Growing up, what do you think would have been different if you had those supports?

I would have been in healthier relationships earlier on in my life. I feel I would have had more of an understanding of a lot of things especially like safe-sex and how to approach it. I feel that’s really important for anybody entering the queer world: to feel that support and how to manoeuvre it. And I think that’s something we need to get better at educating people about.

So what’s your relationship like with your boyfriend? Any advice for how you make it work?

So, I’ve never had a boyfriend who’s had a disability, but it’s been really good. My boyfriend is actually the most understanding guy. He’s learned a lot about me over the year and is always being mindful of things, like going out to places that are accessible, and he’ll do things without me even asking him. And navigating sex or anything like that, we talk about it. But another thing too that people always tend to bring with a guy in a wheelchair, we automatically have a wheelchair you’re paralyzed. Which is not the case for me, my disability is unknown but I still have feeling in my legs, so people think stuff in the bedroom will be awkward, but it’s not ever the case. They just have to ask me and talk to me instead of assuming. And I think my boyfriend and I are good at that and just communicating: that’s how we’ve maintained a strong relationship for the past year.

It’s honesty, compassion, empathy, you don’t just look out for yourself, you look out for what’s best of the relationship. Being understanding of other people’s mental health and abilities and things that they can’t control and accepting people’s faults for what they are if you truly love them. Finding somebody who sees you, as you as you want to see yourself.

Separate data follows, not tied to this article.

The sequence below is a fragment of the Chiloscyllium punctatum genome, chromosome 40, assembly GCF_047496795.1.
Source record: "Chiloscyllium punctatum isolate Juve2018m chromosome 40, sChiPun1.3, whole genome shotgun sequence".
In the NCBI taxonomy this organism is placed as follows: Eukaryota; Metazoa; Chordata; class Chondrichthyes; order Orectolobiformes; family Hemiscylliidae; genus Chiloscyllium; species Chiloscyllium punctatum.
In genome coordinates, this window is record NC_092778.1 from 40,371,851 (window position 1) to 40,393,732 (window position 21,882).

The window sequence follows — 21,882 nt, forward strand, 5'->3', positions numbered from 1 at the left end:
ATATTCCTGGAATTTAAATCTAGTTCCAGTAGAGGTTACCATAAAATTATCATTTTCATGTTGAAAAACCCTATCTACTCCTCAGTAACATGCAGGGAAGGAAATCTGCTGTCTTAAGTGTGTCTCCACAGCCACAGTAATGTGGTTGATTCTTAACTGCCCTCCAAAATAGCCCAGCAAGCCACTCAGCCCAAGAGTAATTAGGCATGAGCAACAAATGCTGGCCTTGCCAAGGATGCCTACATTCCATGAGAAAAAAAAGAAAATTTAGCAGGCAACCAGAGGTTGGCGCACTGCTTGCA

Is there something, as someone with a disability dating, that you’d want to tell people – as a way to end the stigma?

I would want to tell them to wake up from this dream… that dating someone with a disability shouldn’t be a “problem” in our society in 2020. There are so many people with disabilities who are extremely good looking, extremely amazing people, are financially independent, have made a name for themselves, and are functioning members to society and our world.

And a wheelchair or a walker doesn’t change that. And I think there needs to be an understanding of that they cold never judge a book by its cover. And open your mind to the fact it shouldn’t be about the “wheelchair” that it should be about who the person is.

We’re all people: we all have needs and we all have things that we’re good at and things that we’re bad at. Instead of assuming, just talking to your partner just figuring out what works best for both of you.

Love is…? Fill in the blank with one word or two.

Love is human. I say that because every human being experiences love in many of its shapes and forms.

*photo provided by George